First, "Fix it in the shop so you don't have to fix it in the field," Chad said. "There are so many variables we can't control," Stuart added. "But, what are the controllables? It starts with the belts, it starts with bearings, shims, sensors, springs. It is all interconnected. And, it all has to work in a precision manner."

Second, think about joining a peer group for off-season consultations with other farmers. Chad is a founding member of…. It's a private-member website community ($750 per year) of farmers who share insights to their crop-production practices (crops including cotton, corn, soybeans and wheat). "It is farmers talking to farmers," Chad said. "But, we're not here to tell you how to farm."

Tip on downtime: Wintertime maintenance is essential.


The better the planter unit rides, the more consistent the placement and consistency. Downforce is about both. "When that one seed gets higher or lower, then it's not consistent, and it's not going to come up the same way," Chad said. "After the planter runs, you can't fix it."

Tip on downforce: Very seldom does Chad have his Deere planter set to active downforce when planting in hard soil conditions. At its higher limits, the system can stress the planter's parallel arms.


As the seed drops, the jarring motions of planting can start that seed bouncing. "We want to control the seed as long as possible," Chad explained. Deere's ExactEmerge meter/seed tube system controls the seed with its brush belt (Precision Planting's SpeedTube uses a flighted belt to manage seed). Close attention to details such as belts is important. "You're trying to mitigate loss," Stuart said. "Some say corn has the potential for 600 bushels an acre. Once the seed leaves that bag, we're not trying to make 400. We're trying to keep from losing that 400th bushel."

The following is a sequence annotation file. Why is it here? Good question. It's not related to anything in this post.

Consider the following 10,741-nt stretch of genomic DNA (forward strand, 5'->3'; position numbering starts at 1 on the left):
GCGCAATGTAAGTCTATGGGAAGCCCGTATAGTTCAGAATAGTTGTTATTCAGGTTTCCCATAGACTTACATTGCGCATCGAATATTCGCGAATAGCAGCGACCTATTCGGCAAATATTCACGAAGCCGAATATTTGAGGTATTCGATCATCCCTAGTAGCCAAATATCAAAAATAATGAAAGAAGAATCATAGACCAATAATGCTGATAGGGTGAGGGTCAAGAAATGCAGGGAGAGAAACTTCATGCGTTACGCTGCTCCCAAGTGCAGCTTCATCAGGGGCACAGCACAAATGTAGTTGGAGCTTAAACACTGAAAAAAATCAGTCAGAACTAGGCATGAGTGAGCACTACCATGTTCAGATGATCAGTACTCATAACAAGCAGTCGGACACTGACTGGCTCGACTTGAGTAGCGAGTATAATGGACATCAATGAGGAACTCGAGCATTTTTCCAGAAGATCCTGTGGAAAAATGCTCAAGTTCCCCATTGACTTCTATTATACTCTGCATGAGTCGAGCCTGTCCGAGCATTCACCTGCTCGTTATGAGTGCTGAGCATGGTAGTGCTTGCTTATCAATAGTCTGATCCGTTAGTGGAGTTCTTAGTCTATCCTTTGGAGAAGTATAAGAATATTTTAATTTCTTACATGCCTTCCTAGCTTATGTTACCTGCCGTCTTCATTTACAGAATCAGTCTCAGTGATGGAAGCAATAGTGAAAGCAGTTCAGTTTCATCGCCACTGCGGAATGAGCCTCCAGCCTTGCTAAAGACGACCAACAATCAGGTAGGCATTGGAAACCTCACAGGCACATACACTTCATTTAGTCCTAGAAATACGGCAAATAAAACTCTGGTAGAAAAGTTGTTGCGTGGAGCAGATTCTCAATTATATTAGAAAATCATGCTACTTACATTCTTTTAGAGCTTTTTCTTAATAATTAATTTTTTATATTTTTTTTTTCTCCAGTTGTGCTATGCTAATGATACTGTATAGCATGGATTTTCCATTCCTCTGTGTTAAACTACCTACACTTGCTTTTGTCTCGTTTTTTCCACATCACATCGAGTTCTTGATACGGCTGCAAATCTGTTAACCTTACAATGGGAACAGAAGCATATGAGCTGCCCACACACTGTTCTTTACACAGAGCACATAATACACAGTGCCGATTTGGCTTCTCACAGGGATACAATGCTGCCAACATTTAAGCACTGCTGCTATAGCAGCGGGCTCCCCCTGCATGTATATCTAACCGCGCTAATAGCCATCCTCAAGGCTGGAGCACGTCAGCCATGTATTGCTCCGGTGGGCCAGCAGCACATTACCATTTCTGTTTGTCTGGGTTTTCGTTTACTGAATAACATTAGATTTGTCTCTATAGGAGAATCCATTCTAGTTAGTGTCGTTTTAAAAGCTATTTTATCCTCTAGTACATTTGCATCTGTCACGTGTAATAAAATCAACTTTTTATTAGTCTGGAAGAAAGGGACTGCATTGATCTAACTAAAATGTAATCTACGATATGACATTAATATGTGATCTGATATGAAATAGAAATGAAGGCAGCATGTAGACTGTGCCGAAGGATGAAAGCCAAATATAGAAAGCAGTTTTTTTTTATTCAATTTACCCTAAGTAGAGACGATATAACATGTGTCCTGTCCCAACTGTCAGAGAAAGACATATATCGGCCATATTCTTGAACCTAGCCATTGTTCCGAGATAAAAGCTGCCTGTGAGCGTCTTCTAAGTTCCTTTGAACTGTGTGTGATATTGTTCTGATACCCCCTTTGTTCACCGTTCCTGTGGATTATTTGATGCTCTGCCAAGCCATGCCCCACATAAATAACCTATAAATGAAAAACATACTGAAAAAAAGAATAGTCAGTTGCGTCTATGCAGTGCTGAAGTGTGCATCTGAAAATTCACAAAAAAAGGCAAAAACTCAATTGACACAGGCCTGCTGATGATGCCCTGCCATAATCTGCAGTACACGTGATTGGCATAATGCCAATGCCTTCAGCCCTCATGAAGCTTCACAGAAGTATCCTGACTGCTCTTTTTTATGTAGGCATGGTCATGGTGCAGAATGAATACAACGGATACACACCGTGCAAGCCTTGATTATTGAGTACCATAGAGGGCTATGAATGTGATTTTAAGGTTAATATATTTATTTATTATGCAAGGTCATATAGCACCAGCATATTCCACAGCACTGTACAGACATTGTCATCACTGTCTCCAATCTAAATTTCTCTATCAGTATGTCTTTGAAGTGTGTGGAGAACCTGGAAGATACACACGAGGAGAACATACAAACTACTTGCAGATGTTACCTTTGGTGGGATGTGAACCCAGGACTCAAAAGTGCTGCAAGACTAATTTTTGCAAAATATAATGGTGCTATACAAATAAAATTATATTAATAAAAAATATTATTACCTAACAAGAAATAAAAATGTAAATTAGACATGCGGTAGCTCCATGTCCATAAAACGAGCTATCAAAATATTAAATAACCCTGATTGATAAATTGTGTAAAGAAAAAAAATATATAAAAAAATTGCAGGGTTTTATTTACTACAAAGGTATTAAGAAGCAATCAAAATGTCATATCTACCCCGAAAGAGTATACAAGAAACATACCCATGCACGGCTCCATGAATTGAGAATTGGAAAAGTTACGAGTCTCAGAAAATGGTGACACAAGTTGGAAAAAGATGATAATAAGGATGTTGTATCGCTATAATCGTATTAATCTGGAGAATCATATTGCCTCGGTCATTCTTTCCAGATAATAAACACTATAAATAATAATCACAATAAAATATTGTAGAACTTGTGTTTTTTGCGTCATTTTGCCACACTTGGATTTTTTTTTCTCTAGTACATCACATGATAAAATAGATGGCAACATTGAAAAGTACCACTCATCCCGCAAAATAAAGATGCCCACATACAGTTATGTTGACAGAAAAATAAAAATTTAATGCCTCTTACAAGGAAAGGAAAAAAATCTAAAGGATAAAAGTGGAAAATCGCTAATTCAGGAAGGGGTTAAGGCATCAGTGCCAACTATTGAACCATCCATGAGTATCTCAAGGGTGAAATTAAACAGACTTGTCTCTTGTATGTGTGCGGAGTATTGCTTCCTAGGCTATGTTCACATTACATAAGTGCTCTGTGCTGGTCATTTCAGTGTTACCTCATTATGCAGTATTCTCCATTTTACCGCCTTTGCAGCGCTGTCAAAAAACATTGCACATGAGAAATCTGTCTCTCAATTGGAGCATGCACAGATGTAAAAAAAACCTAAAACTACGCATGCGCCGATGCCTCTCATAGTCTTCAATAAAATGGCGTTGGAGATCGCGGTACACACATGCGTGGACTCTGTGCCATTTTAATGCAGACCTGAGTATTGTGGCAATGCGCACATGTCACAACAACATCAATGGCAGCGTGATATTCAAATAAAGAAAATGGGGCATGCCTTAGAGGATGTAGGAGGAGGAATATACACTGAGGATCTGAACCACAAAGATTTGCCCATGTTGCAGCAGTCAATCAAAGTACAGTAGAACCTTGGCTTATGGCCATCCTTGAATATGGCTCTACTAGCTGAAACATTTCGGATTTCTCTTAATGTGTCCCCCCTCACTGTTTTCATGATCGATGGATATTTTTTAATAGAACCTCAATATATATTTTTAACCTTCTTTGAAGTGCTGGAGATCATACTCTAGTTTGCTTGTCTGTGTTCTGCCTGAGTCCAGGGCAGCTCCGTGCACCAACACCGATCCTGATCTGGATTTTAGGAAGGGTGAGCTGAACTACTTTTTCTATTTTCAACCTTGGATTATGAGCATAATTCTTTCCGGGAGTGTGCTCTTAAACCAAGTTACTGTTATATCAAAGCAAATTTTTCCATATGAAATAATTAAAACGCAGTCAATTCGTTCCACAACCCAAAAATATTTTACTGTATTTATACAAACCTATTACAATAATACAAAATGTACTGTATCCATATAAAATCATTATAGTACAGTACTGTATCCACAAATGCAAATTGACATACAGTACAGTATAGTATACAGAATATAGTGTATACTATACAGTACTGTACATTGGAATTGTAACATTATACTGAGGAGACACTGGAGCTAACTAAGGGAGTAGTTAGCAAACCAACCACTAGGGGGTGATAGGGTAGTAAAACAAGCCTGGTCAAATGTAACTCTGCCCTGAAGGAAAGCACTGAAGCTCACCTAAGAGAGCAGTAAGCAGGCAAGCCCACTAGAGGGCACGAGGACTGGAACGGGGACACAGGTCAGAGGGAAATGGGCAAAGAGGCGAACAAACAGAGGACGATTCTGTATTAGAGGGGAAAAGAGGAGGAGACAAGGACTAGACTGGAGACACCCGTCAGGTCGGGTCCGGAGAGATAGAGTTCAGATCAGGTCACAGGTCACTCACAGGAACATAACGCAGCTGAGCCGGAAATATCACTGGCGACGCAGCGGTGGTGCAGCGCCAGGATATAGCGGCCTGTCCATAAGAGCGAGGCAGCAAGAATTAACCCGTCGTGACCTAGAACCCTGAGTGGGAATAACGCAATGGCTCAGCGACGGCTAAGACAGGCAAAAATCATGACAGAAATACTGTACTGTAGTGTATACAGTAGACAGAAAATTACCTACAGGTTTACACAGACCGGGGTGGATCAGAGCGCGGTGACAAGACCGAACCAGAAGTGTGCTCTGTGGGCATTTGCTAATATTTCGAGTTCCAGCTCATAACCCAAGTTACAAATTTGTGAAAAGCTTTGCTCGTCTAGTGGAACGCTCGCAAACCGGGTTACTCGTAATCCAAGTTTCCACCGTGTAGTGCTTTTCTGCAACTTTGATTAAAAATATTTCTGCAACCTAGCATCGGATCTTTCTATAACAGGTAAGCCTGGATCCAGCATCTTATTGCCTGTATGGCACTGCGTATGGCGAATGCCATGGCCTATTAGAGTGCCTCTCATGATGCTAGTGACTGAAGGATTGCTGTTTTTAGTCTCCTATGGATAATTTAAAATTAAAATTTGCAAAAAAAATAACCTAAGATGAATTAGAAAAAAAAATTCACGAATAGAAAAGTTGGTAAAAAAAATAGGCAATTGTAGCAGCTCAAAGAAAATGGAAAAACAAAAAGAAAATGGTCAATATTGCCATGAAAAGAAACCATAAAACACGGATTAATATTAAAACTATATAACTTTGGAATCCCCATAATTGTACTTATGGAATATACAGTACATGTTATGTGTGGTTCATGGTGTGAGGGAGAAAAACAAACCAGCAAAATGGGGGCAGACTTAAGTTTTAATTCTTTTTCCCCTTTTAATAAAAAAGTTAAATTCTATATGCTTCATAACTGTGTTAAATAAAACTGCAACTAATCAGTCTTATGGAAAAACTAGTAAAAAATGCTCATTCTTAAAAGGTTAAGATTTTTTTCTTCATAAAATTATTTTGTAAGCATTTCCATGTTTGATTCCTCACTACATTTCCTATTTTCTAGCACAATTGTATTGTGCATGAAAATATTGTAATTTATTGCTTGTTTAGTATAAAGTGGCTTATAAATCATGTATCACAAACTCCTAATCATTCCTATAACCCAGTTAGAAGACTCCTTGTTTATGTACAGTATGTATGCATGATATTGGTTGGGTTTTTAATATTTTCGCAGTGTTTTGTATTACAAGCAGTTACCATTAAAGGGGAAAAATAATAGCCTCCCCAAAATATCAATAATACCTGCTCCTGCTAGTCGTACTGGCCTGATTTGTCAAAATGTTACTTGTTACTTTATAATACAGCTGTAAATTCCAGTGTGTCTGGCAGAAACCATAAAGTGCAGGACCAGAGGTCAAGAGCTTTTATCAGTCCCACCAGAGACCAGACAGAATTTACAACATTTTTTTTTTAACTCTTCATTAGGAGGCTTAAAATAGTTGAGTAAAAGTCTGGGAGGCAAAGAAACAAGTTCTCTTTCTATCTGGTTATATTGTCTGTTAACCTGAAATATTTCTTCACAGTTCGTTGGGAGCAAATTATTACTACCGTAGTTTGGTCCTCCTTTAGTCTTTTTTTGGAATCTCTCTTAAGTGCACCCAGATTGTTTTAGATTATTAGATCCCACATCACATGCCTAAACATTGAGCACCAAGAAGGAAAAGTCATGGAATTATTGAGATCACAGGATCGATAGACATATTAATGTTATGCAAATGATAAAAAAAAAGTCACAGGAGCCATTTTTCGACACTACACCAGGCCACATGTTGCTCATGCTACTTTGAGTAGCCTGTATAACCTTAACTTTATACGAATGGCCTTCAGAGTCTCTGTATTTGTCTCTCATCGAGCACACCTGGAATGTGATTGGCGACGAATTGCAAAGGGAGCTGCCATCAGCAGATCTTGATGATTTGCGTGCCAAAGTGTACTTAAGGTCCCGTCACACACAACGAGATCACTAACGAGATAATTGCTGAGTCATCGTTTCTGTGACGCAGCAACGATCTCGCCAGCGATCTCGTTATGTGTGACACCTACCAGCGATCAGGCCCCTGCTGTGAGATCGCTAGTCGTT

Tip on seed delivery: Chad and Stuart store brush belts by hanging them from 3-inch PVC, keeping the belt in its original shape. Grooves in a belt mean it is time to replace it.


"You can have a debate for six months about closing systems," Chad said. Find one adaptable to your area. The key is a system that doesn't put too much or too little pressure on the seed trench, he said.

Tip on closing system: Find opportunities to experiment with closing wheels. Stuart and Chad are currently doing that by working with an Integrated Ag Solutions product, The Closer. Integrated Ag describes it as a 2 x 2 x 2 nutrient-delivery and closing wheel. It delivers fertilizer in front of the closing wheels while the corrosion-resistant poly design closing wheels work nutrients directly into the soil. Its swept-back, curved tooth design manages sidewall compaction.


A planter-mounted fertilizer system will slow down planting. "When people look at this fertilizer, and they get these tanks, it will slow you down. I promise you, it will slow you down," Chad explained. "But, without it, I can't reach my yield goals." The need to refill throughout the day is a theft of planting time, albeit necessary.

"From an efficiency standpoint, you know, we could go out there and spread a bunch of dry fertilizer on top, but that's not what we are about as farmers," he said. "When we put the 2 x 2 down, nitrogen and population go hand in hand." In the seed trench, Chad experiments with plant growth regulators and sugars.

Tip on fertility: Early on in his experience with a planter-mounted fertility system, Chad had problems with splashing resulting in rusting. Today, he uses Precision Planting's Conceal planter fertility attachment in a 2 x 2 x 2 banding system. Precision Planting said its Conceal system places fertilizer in a band and incorporates it into the soil. Conceal can be utilized to put either a single or a dual band of nutrients down beside the row.


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Dan Miller